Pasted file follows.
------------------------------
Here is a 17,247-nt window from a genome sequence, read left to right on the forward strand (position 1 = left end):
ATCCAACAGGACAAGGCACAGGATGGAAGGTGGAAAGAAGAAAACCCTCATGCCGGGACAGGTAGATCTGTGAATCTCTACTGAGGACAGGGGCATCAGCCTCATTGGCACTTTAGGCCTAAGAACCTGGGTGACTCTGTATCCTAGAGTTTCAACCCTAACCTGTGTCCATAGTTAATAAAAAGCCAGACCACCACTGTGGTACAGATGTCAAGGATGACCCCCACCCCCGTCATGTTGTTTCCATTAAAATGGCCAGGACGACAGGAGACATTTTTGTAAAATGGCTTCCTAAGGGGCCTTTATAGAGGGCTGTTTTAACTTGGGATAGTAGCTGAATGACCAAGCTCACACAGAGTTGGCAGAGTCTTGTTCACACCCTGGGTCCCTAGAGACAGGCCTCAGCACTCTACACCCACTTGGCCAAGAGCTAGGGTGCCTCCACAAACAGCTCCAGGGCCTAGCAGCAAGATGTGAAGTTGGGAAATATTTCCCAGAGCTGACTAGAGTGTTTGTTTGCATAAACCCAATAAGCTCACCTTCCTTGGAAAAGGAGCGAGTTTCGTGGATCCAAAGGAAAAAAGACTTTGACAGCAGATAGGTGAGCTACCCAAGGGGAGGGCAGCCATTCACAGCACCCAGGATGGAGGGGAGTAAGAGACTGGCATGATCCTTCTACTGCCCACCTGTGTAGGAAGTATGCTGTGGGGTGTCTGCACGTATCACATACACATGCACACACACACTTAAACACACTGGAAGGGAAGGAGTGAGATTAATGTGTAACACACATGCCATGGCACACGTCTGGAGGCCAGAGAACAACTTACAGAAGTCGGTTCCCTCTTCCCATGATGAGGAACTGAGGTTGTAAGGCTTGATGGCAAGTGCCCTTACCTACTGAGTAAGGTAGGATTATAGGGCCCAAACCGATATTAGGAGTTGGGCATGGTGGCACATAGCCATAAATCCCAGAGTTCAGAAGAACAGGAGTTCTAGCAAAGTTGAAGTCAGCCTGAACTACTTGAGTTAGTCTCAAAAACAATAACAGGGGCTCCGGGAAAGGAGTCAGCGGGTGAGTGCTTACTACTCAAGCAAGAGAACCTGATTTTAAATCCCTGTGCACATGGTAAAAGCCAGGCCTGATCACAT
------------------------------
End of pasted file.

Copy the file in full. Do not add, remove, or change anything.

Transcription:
Here is a 17,247-nt window from a genome sequence, read left to right on the forward strand (position 1 = left end):
ATCCAACAGGACAAGGCACAGGATGGAAGGTGGAAAGAAGAAAACCCTCATGCCGGGACAGGTAGATCTGTGAATCTCTACTGAGGACAGGGGCATCAGCCTCATTGGCACTTTAGGCCTAAGAACCTGGGTGACTCTGTATCCTAGAGTTTCAACCCTAACCTGTGTCCATAGTTAATAAAAAGCCAGACCACCACTGTGGTACAGATGTCAAGGATGACCCCCACCCCCGTCATGTTGTTTCCATTAAAATGGCCAGGACGACAGGAGACATTTTTGTAAAATGGCTTCCTAAGGGGCCTTTATAGAGGGCTGTTTTAACTTGGGATAGTAGCTGAATGACCAAGCTCACACAGAGTTGGCAGAGTCTTGTTCACACCCTGGGTCCCTAGAGACAGGCCTCAGCACTCTACACCCACTTGGCCAAGAGCTAGGGTGCCTCCACAAACAGCTCCAGGGCCTAGCAGCAAGATGTGAAGTTGGGAAATATTTCCCAGAGCTGACTAGAGTGTTTGTTTGCATAAACCCAATAAGCTCACCTTCCTTGGAAAAGGAGCGAGTTTCGTGGATCCAAAGGAAAAAAGACTTTGACAGCAGATAGGTGAGCTACCCAAGGGGAGGGCAGCCATTCACAGCACCCAGGATGGAGGGGAGTAAGAGACTGGCATGATCCTTCTACTGCCCACCTGTGTAGGAAGTATGCTGTGGGGTGTCTGCACGTATCACATACACATGCACACACACACTTAAACACACTGGAAGGGAAGGAGTGAGATTAATGTGTAACACACATGCCATGGCACACGTCTGGAGGCCAGAGAACAACTTACAGAAGTCGGTTCCCTCTTCCCATGATGAGGAACTGAGGTTGTAAGGCTTGATGGCAAGTGCCCTTACCTACTGAGTAAGGTAGGATTATAGGGCCCAAACCGATATTAGGAGTTGGGCATGGTGGCACATAGCCATAAATCCCAGAGTTCAGAAGAACAGGAGTTCTAGCAAAGTTGAAGTCAGCCTGAACTACTTGAGTTAGTCTCAAAAACAATAACAGGGGCTCCGGGAAAGGAGTCAGCGGGTGAGTGCTTACTACTCAAGCAAGAGAACCTGATTTTAAATCCCTGTGCACATGGTAAAAGCCAGGCCTGATCACAT